Tag: urban photography

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Wheel of Misfortune

I don’t watch gameshows, but who wouldn’t know the name of the one for which this post’s title is derived? Abandoned, and attached to a fence, this lonely bicycle wheel piqued my photographic interest on July 25, 2022. That afternoon, my wife and I walked along one of the Balboa Park trails that leads to a footbridge that crosses SR-163.

We entered the trail nearby the Girl Scouts and Boy Scouts of America headquarters near Robinson and Upas streets in San Diego’s Hillcrest neighborhood. I made a wisecrack about identity politics as we passed. What is a girl? What is a boy? Does anyone know anymore? Maybe the two organizations should merge, become Scouts of America, and avoid answering those questions or engaging in controversial debate. But I digress.

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Open Your Imagination

The followup to yesterday’s Gnome greeters isn’t as interesting, and I regret not taking time to shoot the entire setup. Instead, the Featured Image shows the house where the welcomers would go if truly able to enter the tree.

Lovely and inviting, this outdoor decor escapade leads to yet something else to stimulate your imagination. Behind the closed doors are books and another of San Diego’s many little lending libraries. (Some others: One, Two, Three, Four.)

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Gnomenclature

Earlier today, my wife showed me a Google Street View snapshot from four years ago where we both can be seen cleaning out the trunk of our daughter’s car—the lovely powder blue BMW Z3 that my father-in-law purchased 10 years ago as a high school graduation present. The roadster came to unfortunate end near 2019 New Years. Honestly, the convertible deserved better ownership.

For a change of scenery, we drove over to daughter’s old San Diego neighborhood for a walk that took us down to one of the Balboa Park trails and the foot bridge crossing SR-163. Beforehand, along Herbert Street between Myrtle and Upas, Annie and I came upon a welcoming yard, which will get some attention tomorrow in addition to the post you read right now.

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Voluptuously Vintage

For weeks, I have seen evidence that one of my neighbors keeps, or recently acquired, a vintage vehicle. The massive shape was unmistakable under some kind of natural fiber covering. This afternoon, I got glimpse of the classic car, parked open view. Early evening, I returned with Leica Q2 Monochrom.

The Featured Image is one of the two photos, uncharacteristically captured with auto-settings. Vitals: f/3.5, ISO 200, 1/125 sec, 28mm; 7:39 p.m. PDT. A snippet setting sun provided just enough daylight. I had few composition options, because of how the automobile is parked and my shooting through bars of a fence.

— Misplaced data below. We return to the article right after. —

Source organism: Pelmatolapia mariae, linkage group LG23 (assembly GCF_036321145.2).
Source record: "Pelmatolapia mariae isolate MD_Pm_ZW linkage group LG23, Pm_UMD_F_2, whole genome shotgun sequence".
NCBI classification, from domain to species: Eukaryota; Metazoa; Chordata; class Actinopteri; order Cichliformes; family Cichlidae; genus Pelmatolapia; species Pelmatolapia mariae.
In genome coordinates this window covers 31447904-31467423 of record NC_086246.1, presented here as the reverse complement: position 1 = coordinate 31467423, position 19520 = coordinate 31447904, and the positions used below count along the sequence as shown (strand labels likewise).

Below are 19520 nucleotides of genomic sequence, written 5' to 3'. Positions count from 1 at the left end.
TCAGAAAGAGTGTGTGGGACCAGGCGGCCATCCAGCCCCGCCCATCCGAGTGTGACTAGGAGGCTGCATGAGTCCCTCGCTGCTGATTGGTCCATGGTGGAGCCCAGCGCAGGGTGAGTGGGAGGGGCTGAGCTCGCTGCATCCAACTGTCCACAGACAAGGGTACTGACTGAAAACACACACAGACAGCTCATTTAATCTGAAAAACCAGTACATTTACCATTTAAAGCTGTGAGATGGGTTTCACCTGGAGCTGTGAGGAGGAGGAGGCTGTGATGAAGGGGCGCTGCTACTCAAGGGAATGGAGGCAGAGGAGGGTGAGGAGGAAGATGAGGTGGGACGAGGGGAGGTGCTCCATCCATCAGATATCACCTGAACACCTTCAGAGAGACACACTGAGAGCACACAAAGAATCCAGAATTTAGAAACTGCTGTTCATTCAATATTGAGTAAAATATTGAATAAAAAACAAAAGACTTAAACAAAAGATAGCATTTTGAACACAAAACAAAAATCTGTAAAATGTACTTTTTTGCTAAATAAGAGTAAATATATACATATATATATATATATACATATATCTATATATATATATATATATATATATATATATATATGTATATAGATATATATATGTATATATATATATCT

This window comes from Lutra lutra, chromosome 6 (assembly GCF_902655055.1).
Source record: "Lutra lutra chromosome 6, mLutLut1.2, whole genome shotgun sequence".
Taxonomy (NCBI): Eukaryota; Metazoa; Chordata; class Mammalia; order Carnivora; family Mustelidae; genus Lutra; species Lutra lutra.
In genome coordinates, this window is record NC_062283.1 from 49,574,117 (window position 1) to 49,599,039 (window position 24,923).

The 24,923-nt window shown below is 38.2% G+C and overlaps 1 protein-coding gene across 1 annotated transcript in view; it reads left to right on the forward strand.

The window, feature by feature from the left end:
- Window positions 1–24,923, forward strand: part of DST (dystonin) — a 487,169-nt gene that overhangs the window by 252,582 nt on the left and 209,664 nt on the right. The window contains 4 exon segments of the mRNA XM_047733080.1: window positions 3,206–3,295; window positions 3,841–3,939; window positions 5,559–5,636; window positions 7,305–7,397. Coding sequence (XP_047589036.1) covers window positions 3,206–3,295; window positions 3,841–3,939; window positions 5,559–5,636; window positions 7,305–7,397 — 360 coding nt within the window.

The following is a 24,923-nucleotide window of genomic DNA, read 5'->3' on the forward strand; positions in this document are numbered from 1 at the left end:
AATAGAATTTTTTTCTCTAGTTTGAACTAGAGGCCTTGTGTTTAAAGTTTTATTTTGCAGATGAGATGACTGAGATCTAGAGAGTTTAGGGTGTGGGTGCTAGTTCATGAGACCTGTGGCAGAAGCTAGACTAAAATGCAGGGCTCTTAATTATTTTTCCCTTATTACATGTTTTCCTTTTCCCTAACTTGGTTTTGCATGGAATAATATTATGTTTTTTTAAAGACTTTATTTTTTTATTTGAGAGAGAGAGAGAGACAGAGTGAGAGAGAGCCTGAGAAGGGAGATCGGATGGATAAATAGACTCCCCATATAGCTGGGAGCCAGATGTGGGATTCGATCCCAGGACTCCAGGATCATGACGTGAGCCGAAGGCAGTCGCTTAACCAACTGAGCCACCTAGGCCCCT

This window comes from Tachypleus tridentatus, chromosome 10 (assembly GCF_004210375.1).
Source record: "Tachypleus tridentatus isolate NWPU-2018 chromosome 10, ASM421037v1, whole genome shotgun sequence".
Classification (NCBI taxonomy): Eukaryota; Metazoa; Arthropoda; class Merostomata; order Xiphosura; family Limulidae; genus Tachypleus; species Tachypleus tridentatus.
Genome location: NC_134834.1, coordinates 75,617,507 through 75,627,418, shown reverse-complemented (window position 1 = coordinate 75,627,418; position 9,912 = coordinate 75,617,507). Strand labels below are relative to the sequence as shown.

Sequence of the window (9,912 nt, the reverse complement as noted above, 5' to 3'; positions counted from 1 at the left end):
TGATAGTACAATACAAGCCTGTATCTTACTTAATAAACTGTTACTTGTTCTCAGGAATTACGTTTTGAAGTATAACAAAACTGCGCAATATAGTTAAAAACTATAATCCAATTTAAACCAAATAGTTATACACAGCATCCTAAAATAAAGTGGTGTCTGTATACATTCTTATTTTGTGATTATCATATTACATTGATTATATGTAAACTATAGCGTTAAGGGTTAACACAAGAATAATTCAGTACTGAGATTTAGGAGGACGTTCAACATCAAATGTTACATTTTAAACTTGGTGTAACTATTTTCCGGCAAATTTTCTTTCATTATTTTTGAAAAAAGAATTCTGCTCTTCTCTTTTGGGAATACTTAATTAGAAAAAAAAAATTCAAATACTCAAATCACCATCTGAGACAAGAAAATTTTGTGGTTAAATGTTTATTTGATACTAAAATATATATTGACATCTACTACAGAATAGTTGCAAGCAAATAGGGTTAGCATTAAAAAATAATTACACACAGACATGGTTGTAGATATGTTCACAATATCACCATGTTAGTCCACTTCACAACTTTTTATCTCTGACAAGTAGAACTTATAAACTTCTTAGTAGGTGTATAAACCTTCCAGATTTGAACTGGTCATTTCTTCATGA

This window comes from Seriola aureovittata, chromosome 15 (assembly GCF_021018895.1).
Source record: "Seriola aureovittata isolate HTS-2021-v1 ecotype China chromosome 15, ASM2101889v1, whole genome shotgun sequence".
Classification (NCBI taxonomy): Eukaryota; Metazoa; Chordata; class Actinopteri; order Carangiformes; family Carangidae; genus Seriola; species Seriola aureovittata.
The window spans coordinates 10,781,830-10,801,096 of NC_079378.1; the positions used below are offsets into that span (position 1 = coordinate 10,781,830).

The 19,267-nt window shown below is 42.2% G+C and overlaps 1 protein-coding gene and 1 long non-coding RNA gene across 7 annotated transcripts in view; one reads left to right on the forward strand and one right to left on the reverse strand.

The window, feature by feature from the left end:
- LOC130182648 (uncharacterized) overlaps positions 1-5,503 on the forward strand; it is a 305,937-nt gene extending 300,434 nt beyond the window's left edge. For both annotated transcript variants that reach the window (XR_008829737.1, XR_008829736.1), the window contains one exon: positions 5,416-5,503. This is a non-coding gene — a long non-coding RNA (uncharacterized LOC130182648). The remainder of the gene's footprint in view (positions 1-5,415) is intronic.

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Let the Kids Breathe!

Seriously, San Diego Unified School District?  SARS-CoV-2 (severe acute respiratory syndrome Coronavirus 2)/COVID-19 mandates are back, starting yesterday. Students are required to muzzle up—uh, wear masks—once more. Because of the time of year, you might ask “Who cares?” Some kids are taking summer classes, then there are the year-round schools like Alice Birney Elementary.

Granted, Omicron BA.5 rapidly spreads. But the virus is unstoppably contagious—and that’s without factoring the science too often ignored by policymakers: Because of its small size, SARS-CoV-2 easily passes through most face coverings, like those that youngsters wear.

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Does Anyone Care Enough to Comply?

While my household has ample supply of masks, including environmental and medical N95s, I have absolutely no plans to cover up should mandates return—and looks like they will; in Los Angeles County, at least, and possibly here in San Diego, too. The U.S. Centers for Disease Control and Prevention returns both areas to the SARS-CoV-2 (severe acute respiratory syndrome Coronavirus 2)/COVID-19 high-risk category, which could lead to resuming face-covering requirements.

As of yesterday, according to official public health data that excludes Long Beach and Pasadena, 1,107 people are hospitalized in LA County—up from 606 about thirty days earlier. One-hundred twenty-nine are in intensive care, or about 11 percent of capacity. Daily Coronavirus deaths: Four, which is down from six on June 14. And that’s a health emergency enough to bring back mask mandates?